Lesaffre Group’s manifesto is a good example of an indirect call-to-action. Most of the manifesto explains the challenge of feeding billions of people and how fermentation is the solution to that potentially looming crisis.

Towards the end of the manifesto is when Lesaffre suggests that it’s going to take more than them to fix the problem:

“Today, microorganisms and ingredients constitute a new wide field to explore, to open up, and exciting boundaries to push. Faced with such challenges, we cannot progress alone. It is through our teams’ passion and commitment that we can enhance our partnerships.”

At the bottom, it opens up it even further:

“It is together with our customers, partners, researchers, and citizens that every day we reveal the infinite potential of microorganisms. This is the key to success.”

This is a good way to handle it. It doesn’t feel forceful or preachy. It simply appeals to others who share their concerns and may be just as passionate about getting involved.

Lesaffre brand manifesto

05. Speak in first and second person

Listen to any TED Talk or commencement speech, and you’ll get a good sense for how a brand manifesto should sound. Those esteemed speakers don’t go on stage and talk about themselves in the third-person. They say “I” and “we” and they address the audience as a collective “you”.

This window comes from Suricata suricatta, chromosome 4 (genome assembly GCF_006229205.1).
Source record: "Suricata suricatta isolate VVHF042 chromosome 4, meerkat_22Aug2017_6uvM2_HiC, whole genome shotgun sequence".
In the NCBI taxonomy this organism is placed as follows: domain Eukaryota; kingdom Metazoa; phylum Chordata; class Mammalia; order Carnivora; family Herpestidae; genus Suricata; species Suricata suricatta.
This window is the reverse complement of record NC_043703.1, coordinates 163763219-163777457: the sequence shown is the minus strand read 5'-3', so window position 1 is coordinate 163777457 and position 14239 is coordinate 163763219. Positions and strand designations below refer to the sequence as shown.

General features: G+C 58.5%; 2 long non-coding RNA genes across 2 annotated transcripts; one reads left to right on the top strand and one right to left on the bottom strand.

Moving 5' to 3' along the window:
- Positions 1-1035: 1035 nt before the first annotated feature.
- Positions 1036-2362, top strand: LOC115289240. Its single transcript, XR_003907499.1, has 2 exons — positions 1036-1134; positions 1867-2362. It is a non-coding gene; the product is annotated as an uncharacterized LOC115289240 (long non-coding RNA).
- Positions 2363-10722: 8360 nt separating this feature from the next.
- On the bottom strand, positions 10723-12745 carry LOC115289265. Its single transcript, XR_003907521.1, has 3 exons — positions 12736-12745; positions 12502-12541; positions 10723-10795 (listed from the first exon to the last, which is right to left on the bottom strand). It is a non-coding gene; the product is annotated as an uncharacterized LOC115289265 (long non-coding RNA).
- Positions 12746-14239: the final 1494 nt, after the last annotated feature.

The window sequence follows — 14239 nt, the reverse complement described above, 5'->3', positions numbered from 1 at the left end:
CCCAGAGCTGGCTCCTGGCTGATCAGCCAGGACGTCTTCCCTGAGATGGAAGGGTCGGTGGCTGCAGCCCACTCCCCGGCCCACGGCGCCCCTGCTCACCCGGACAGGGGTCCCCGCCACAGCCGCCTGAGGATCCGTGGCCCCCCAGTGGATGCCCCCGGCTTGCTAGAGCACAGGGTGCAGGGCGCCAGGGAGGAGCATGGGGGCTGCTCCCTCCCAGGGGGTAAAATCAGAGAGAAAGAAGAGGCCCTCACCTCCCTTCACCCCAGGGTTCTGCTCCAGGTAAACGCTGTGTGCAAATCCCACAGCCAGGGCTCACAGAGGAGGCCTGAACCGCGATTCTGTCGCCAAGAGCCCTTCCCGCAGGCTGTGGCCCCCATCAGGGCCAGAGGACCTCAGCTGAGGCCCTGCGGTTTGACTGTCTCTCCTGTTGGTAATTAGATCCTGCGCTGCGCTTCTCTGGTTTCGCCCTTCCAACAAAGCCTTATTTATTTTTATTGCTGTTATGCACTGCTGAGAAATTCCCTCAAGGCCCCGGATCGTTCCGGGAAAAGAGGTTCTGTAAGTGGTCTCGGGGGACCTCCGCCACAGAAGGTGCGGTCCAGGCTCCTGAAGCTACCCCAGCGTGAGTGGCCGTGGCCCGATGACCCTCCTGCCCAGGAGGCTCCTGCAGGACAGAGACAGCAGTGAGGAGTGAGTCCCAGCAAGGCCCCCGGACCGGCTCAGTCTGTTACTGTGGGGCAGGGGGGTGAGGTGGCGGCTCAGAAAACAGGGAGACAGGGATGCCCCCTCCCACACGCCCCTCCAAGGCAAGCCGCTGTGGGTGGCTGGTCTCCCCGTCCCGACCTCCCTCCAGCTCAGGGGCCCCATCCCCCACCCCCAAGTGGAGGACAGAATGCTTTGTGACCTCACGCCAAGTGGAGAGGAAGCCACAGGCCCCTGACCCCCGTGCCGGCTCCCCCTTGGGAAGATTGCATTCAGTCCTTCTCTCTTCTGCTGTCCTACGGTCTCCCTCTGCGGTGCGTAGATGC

It’s not necessarily because they’re trying to be informal. They could very well be addressing a serious topic in a formal setting. However, it’s much easier to listen to a storyteller or lecturer when it sounds like a one-on-one conversation instead of a corporate document.

Glo’s brand manifesto page is a good example because it shows you the contrast in language used for the vision and mission statements compared with the brand manifesto.

At the top of their manifesto, Glo outlines the following:

“VISION — A world that comes together to heal.

MISSION — To connect people through self-care.”

The manifesto is summed up as:

“OUR WHY — We connect people through self-care so that, together, we can heal ourselves and our planet.”

It then immediately jumps into the full manifesto, addressing the reader as “you, the seeker”. Without this kind of familiarity and warmth, it would be hard for readers to connect on an emotional level.

glo brand manifesto

06. Stay consistent with brand tone

Regardless of your brand manifesto’s style, it should always maintain the same tone and carry your brand voice throughout. Consistency is key and should be considered for the words you choose, and the overall visual identity of your brand. With a clear brand style guide you can outline all of your brand assets, including your manifesto in one definitive place.

Here’s a great example of brand consistency in Moleskine’s manifesto. Moleskine creates paper and writing products. Its brand manifesto is clearly representative of this.

For starters, the image on the right is the perfect visual representation of the beauty of handwriting. The written manifesto itself has an artist’s flair:

“​​We celebrate the solemn, thoughtful and meditative gesture of the pen gliding across a blank page; the romance of crafting a personal story to record a lifelong memory and leave a distinguishing mark in all its unique beauty.”

It’s not every day that you find two statements paired together with a semicolon on a web page. This is a more popular linguistic tool in narrative writing than copywriting.

Small details like these that communicate a lot about who you are and what you want to accomplish will make a big difference in how your brand manifesto is received.